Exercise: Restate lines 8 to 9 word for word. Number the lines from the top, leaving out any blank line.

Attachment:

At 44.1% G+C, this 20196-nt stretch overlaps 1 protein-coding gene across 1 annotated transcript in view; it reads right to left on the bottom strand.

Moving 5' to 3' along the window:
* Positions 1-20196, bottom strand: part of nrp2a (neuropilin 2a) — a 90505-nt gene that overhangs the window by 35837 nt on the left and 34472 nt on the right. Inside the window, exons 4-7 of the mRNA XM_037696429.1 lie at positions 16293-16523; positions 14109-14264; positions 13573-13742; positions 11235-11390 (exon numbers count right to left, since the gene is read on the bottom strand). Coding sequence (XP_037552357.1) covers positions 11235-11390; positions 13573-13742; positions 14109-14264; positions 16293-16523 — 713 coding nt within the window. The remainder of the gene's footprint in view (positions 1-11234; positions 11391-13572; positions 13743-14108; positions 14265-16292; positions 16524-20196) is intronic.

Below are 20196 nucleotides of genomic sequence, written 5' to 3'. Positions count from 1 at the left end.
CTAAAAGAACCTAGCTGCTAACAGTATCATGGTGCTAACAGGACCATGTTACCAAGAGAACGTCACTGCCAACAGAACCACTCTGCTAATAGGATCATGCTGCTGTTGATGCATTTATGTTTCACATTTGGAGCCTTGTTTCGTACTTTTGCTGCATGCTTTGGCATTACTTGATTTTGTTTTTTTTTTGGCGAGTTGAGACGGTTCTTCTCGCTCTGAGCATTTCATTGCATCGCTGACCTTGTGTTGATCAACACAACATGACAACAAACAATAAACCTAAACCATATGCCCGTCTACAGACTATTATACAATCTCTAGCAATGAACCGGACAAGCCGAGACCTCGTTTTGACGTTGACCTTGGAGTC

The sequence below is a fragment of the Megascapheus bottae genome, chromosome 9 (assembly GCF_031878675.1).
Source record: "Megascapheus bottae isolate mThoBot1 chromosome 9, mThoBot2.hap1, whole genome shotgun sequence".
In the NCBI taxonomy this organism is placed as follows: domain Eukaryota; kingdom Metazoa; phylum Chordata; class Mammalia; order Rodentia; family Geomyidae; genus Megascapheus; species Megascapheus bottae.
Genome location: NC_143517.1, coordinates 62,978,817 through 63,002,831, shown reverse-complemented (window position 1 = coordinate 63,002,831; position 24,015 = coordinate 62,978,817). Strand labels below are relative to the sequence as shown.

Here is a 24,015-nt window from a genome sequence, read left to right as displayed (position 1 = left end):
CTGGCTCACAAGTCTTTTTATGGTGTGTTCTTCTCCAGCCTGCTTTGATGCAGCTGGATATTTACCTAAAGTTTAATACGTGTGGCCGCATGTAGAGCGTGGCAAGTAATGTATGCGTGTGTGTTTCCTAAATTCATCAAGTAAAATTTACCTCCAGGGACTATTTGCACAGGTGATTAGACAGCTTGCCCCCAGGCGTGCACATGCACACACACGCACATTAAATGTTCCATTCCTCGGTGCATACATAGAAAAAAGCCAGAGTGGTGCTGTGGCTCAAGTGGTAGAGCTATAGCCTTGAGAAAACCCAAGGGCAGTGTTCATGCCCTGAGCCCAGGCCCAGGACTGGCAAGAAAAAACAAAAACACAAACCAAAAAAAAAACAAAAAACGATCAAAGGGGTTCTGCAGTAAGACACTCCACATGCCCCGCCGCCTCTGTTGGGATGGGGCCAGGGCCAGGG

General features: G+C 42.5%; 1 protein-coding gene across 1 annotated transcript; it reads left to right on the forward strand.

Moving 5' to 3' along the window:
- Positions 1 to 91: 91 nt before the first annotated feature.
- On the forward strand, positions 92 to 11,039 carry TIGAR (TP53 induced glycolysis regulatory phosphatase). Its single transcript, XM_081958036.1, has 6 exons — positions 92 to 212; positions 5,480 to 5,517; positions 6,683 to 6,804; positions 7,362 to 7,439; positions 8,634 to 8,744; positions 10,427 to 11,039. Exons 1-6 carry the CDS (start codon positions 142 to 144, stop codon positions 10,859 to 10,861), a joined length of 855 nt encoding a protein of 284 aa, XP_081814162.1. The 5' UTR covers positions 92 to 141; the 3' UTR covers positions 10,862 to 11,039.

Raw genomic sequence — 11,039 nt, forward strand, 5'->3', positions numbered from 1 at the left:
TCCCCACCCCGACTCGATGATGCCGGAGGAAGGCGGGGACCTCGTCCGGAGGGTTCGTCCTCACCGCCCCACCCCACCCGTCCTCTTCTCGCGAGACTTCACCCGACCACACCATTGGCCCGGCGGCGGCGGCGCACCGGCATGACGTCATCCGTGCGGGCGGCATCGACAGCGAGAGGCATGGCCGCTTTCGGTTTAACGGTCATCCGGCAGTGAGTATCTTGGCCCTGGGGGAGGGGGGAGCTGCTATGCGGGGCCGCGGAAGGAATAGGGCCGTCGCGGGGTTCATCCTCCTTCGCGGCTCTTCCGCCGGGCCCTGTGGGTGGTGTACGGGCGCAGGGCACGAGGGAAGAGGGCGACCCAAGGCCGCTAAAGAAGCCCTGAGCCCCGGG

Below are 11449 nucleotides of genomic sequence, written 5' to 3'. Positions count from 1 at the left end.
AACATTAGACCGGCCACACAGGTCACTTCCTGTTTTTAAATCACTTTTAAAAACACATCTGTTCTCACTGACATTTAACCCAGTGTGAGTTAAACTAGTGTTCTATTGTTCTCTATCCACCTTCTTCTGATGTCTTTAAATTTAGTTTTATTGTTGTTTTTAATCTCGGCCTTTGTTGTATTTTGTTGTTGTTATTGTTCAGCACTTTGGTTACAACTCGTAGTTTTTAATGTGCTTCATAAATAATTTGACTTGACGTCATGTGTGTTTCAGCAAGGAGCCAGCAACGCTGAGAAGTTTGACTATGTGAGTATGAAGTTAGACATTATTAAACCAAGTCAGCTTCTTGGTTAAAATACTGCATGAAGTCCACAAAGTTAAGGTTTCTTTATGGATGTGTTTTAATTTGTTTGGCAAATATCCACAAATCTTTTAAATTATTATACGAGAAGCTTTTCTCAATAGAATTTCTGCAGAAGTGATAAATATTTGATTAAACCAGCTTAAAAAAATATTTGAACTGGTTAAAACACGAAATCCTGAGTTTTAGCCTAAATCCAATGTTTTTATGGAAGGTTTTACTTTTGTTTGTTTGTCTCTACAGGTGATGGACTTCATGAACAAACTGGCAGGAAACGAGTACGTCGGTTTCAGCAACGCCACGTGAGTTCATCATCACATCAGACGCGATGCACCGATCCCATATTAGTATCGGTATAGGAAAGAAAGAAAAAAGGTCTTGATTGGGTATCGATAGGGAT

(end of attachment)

In the NCBI taxonomy this organism is placed as follows: domain Eukaryota; kingdom Metazoa; phylum Chordata; class Mammalia; order Rodentia; family Geomyidae; genus Megascapheus; species Megascapheus bottae.
Genome location: NC_143517.1, coordinates 62,978,817 through 63,002,831, shown reverse-complemented (window position 1 = coordinate 63,002,831; position 24,015 = coordinate 62,978,817). Strand labels below are relative to the sequence as shown.